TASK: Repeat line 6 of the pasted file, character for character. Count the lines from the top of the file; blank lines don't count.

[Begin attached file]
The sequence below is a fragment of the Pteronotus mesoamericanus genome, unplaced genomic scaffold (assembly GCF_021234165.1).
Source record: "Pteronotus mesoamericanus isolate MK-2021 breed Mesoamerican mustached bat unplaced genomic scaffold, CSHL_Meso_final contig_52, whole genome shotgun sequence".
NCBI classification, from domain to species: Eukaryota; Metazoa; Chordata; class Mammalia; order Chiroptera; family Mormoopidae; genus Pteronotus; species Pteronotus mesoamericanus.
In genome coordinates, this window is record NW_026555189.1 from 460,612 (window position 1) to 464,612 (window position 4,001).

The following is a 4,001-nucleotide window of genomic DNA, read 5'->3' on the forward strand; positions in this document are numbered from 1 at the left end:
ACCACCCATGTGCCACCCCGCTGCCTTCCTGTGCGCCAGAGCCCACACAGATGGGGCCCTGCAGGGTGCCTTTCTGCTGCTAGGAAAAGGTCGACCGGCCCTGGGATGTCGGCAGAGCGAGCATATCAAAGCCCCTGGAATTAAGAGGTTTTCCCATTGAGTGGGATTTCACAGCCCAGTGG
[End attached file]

ACCACCCATGTGCCACCCCGCTGCCTTCCTGTGCGCCAGAGCCCACACAGATGGGGCCCTGCAGGGTGCCTTTCTGCTGCTAGGAAAAGGTCGACCGGCCCTGGGATGTCGGCAGAGCGAGCATATCAAAGCCCCTGGAATTAAGAGGTTTTCCCATTGAGTGGGATTTCACAGCCCAGTGG